Former Guyana High Commissioner to Canada Harry Narine Nawbatt yesterday won a more than $24 million judgment against the APNU+AFC government for wrongful dismissal.
The judgment was handed down by High Court judge Diana Insanally at the conclusion of a lengthy trial, which found that his services had been unlawfully terminated and for which he was awarded $24,295,104 together with salaries, emoluments and other benefits owing under his contract.
Additionally, Nawbatt was awarded half a million dollars for the government breaching his contract.
These sums will attract interest at a rate of 6% per annum from the date of filing which dates back to April of 2016 to yesterday’s date when the judgment was delivered and thereafter at the rate of 4% per annum until fully paid.
The former High Commissioner was also granted $50,000 in court costs.
He was represented by attorney Anil Nandlall, who appeared in association with Manoj Narayan and Rajendra Jaigobin.
Nawbatt, who served under the former PPP administration and was given marching orders a month after the current government took office in 2015, had been suing for over $49 million.
He was seeking “special” damages in the sum of $24,295,104 and damages in excess of $25M for breach of contract.
Nawbatt officially took up the post on February 10th, 2015 and his services were terminated with effect from August 31st, 2015. He was written to on June 8th, 2015 by then acting Director General of the Ministry of Foreign Affairs Audrey Jardine-Waddell, who notified him that his appointment as High Commissioner would end on August 31st, 2015 and that he would be reposted to Guyana.
In his statement of claim, he said that in a contract of employment made on February 9th, 2015, between the Government of Guyana and himself, he was engaged to perform the duties and functions of High Commissioner to Canada effective from the 10th day of February, 2015, to the 9th day of February, 2016 inclusive, at a monthly salary of $773,801, subject to certain terms and conditions set out in a schedule attached to the agreement.
Nawbatt stated that he was to be paid a monthly station allowance of US$4,500 per month and the government was to provide him with free furnished accommodation, the free use of a chauffeur driven car and business class return passages by air between Guyana (or the place of his residence) and the city of his post for himself, his spouse and their children under the age of 25 years.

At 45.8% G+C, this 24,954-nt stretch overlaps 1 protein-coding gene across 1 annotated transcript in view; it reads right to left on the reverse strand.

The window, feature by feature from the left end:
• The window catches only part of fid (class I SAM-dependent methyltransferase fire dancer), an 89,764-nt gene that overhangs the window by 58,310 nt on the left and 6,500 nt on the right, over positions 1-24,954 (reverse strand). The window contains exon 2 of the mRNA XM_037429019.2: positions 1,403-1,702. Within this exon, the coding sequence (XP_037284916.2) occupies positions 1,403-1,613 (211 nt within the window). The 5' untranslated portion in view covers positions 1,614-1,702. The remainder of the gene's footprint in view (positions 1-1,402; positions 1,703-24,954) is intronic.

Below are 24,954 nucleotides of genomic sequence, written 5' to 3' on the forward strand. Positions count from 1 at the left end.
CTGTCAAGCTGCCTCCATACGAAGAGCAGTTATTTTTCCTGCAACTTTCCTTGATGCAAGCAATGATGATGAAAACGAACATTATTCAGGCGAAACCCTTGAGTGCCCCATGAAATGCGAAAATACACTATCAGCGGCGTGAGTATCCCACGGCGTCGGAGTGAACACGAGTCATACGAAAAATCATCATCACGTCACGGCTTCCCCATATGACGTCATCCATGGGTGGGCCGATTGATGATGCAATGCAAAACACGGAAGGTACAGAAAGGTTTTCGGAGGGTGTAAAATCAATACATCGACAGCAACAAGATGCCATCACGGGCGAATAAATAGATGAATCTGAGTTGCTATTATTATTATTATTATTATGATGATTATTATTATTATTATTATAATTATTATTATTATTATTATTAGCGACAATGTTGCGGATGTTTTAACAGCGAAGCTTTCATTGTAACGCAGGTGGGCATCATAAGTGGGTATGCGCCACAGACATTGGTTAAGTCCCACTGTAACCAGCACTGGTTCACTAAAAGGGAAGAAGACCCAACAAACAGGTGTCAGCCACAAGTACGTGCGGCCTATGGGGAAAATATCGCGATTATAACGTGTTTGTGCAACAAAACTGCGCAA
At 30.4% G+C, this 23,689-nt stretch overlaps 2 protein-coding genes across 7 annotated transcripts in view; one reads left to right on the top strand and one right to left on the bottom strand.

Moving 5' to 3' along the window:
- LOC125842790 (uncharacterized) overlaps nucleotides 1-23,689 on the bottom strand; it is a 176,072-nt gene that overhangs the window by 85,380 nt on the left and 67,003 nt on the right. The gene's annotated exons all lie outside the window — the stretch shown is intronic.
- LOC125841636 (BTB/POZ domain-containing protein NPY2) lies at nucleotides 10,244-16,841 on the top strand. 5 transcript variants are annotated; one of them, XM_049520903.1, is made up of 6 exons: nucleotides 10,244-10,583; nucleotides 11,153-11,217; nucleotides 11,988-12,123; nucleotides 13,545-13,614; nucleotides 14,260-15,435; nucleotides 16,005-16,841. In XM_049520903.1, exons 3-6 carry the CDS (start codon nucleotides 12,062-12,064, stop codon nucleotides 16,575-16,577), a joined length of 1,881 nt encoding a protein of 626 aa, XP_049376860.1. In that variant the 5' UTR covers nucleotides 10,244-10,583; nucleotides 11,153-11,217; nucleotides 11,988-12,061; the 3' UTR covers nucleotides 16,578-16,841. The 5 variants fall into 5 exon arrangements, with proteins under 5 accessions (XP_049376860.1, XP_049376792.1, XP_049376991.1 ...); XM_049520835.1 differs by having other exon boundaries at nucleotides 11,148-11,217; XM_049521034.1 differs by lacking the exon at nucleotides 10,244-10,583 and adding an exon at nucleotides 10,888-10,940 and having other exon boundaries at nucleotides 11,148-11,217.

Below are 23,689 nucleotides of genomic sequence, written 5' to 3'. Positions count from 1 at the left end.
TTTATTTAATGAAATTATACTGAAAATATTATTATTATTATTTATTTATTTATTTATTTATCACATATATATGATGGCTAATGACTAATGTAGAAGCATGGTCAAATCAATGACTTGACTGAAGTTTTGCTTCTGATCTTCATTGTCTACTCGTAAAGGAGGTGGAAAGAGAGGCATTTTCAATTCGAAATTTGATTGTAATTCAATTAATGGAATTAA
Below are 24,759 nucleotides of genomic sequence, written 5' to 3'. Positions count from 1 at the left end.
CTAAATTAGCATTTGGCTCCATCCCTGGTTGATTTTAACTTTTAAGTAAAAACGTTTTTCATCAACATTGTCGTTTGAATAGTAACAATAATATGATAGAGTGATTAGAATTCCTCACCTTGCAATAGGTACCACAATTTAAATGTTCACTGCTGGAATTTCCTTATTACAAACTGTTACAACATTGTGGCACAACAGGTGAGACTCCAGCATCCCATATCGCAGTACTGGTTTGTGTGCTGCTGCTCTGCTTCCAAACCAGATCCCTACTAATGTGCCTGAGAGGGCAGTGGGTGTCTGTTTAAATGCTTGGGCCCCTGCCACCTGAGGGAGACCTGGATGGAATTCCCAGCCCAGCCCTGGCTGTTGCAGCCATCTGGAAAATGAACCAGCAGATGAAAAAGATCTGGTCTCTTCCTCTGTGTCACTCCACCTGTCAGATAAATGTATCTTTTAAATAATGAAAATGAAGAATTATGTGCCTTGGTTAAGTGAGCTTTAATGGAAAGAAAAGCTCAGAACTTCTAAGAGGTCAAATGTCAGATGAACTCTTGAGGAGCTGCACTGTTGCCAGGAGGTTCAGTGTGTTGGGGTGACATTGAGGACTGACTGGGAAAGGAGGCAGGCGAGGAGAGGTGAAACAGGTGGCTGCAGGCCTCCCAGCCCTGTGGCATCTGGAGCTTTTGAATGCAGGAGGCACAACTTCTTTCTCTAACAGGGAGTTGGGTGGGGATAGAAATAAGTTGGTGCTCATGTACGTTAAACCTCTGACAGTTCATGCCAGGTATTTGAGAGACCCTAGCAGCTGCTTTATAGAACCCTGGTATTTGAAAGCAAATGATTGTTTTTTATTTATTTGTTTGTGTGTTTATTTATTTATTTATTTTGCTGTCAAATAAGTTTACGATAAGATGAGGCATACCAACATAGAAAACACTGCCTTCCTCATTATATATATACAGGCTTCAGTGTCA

He was also entitled to a gratuity equal to 22½% of the basic salary payable in six-monthly periods or on termination of his Contract of Employment.
Based on his computation, Nawbatt, who had pegged his special damages at $24,295,104, said he was owed $4.3 million for salary up to February 9th, 2016; gratuity of $5.7 million, $4 million for 158 days leave; $4.8 million in station allowance; $4.6 million in station allowance for leave for approximately five months and $2 million in business class return air passages, among other things.
Nawbatt raised eyebrows when he accompanied PPP/C officials on the campaign trail during the May, 2015 regional and general elections.
Days before the elections, Nawbatt accompanied then Minister of Foreign Affairs Carolyn Rodrigues-Birkett as they campaigned in indigenous communities in Region Nine. Nawbatt’s role as a former Executive Director of the Social Impact Amelioration Programme (SIMAP), which had undertaken a number of development projects in those communities, was emphasised as he sought to convince attendees at the meetings that they should vote for the PPP/C.
Observers had said it was unusual that a lead envoy at an overseas mission would be deployed for partisan campaigning at home, more so as he was also formerly the head of the social relief programme, which entailed neutrality.